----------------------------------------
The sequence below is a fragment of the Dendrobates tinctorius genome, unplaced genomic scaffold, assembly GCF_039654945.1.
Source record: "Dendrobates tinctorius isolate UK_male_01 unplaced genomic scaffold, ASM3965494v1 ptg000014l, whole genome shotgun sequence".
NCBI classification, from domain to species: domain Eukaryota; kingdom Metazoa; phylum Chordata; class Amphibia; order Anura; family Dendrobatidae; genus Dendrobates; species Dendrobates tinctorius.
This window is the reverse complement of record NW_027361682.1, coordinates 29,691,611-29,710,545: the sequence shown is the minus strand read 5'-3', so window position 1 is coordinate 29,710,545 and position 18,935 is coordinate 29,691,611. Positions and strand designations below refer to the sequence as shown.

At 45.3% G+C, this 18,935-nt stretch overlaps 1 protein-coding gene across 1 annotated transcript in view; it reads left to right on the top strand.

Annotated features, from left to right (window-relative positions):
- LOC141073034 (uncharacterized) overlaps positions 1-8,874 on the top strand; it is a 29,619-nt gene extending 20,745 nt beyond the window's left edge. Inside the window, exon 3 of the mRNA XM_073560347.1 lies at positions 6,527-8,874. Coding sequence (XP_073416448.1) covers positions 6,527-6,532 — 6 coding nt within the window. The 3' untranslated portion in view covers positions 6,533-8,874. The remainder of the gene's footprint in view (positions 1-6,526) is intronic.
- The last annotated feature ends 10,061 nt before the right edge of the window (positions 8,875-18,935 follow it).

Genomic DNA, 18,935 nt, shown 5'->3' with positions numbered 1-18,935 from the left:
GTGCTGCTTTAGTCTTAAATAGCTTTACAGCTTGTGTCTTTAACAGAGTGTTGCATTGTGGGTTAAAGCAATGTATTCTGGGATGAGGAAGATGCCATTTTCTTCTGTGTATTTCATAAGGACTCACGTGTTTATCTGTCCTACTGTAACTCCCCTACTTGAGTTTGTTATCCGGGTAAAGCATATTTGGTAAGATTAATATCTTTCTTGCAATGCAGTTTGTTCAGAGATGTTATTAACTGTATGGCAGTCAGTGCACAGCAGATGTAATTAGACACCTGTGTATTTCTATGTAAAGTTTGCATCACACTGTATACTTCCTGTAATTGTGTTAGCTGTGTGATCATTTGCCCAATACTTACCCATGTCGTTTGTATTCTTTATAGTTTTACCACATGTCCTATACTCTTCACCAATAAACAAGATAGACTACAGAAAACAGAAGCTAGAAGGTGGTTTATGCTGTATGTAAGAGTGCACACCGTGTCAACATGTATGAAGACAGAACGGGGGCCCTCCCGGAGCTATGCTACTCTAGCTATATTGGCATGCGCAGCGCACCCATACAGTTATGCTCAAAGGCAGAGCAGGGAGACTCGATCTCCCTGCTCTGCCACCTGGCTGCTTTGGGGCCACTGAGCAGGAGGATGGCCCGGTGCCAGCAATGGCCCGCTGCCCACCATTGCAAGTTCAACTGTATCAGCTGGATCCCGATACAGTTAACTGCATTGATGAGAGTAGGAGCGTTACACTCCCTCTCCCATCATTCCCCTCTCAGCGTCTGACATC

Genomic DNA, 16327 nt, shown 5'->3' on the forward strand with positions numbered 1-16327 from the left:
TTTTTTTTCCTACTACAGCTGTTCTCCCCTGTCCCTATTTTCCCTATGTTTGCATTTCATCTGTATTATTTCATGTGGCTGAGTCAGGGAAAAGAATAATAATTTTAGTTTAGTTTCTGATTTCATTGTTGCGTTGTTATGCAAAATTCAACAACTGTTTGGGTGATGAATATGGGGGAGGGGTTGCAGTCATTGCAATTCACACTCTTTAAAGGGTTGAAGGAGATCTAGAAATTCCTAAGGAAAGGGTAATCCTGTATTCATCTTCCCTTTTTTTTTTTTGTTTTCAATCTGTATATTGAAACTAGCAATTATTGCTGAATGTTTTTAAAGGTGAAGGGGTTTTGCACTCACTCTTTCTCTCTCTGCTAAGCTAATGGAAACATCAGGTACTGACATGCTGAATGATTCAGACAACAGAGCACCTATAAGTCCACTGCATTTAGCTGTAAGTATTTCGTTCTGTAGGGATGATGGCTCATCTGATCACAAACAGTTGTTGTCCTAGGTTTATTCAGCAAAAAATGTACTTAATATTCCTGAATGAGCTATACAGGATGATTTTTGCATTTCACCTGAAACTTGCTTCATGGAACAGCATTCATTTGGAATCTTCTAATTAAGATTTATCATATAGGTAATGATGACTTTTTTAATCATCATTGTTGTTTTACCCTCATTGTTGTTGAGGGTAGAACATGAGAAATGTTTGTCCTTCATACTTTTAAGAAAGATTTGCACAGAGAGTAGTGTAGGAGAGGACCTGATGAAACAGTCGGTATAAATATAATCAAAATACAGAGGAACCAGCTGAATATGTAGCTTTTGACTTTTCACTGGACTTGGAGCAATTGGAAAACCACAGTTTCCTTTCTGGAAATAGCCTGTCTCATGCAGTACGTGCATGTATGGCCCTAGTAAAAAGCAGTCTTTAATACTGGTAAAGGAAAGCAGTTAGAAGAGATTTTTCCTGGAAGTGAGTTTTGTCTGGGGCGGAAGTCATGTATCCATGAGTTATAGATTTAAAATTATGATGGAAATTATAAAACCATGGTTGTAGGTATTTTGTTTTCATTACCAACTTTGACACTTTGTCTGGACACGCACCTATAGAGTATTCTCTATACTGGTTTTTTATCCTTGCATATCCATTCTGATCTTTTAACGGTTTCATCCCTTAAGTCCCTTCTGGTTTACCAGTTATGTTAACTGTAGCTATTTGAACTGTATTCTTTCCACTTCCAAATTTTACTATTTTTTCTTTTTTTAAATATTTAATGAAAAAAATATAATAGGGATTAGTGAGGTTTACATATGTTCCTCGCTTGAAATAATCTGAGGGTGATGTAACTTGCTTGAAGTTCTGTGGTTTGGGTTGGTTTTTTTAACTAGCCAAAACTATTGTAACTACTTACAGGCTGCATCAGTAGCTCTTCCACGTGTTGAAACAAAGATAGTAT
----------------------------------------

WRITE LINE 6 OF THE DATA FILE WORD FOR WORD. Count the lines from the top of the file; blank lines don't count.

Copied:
Annotated features, from left to right (window-relative positions):